CLEVELAND, Ohio -

As if cholesterol wasn't confusing enough, now there's this. 

It seems the "good" cholesterol that we've all heard about, sometimes isn't so good after all.

High-density lipoprotein, known as HDL, is what doctors typically refer to as our “good" cholesterol.  That's because it helps to remove the "bad" cholesterol in our bodies and keep our blood vessels healthy.

But a new study led by Cleveland Clinic’s Dr. Stanley Hazen finds HDL cholesterol can sometimes become dysfunctional and lose its cardio-protective properties.  So what causes "good" cholesterol to go bad?  The change occurs when HDL is lifted from the bloodstream and latches onto the artery wall.

"This paradox we are now seeing is because HDL in the artery wall is different than HDL in the bloodstream," said Hazen.

Hazen and his team tested the blood of more than 600 people.  They found that when HDL is moving throughout our bloodstream, it does a lot of good, but when it latches to the artery wall, something bad happens.  A protein known as apoA1, which normally gives HDL its cardio-protective qualities, is oxidized in the artery wall.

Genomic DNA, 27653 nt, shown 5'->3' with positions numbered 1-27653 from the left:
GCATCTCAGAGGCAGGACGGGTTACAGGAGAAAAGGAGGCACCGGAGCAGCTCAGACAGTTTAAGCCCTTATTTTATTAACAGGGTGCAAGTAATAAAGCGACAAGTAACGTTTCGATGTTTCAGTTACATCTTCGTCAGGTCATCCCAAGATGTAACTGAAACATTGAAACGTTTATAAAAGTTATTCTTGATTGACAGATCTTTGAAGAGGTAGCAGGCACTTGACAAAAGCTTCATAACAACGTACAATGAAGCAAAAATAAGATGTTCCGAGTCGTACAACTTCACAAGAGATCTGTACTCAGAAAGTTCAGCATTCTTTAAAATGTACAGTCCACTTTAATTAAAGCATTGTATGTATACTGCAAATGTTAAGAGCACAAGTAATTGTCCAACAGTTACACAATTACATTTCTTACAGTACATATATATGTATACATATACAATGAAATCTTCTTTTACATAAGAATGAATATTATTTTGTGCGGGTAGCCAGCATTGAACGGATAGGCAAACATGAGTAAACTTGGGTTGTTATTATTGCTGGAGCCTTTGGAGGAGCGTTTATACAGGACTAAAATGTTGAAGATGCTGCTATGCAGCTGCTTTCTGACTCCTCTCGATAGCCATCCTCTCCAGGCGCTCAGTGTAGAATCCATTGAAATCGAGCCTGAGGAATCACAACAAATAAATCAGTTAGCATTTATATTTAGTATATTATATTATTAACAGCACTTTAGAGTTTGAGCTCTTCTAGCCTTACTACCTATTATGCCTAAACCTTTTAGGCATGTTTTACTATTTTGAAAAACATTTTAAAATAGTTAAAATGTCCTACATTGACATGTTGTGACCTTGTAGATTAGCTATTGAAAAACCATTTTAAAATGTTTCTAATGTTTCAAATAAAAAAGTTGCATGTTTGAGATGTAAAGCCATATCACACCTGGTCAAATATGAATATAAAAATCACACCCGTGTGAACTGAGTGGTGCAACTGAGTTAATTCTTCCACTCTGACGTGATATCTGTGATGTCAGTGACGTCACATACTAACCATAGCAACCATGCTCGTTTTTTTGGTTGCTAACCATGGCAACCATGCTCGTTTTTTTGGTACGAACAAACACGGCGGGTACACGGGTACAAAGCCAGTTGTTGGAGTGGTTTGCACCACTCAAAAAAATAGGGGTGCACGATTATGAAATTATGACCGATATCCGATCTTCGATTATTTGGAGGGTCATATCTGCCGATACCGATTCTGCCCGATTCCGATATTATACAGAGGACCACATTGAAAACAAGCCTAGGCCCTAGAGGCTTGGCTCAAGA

When this happens, it strips the HDL of its good qualities and causes it to contribute to the development of coronary artery disease.

Hazen said the hope now is to find ways to stop this process in its tracks.

"It’s a big advance in terms of first, being able to identify people who are at risk, who we didn’t understand were at risk, and also a way of monitoring the HDL raising efforts by so many drug companies that have been failing.  They haven’t been able to monitor what’s been happening in the artery wall, they’re monitoring what is happening in the bloodstream, which we now realize is not reflecting what is happening in the artery wall," said Hazen.

Complete findings for this study are in the journal Nature Medicine.

To learn more about "good" and "bad" cholesterol, click here.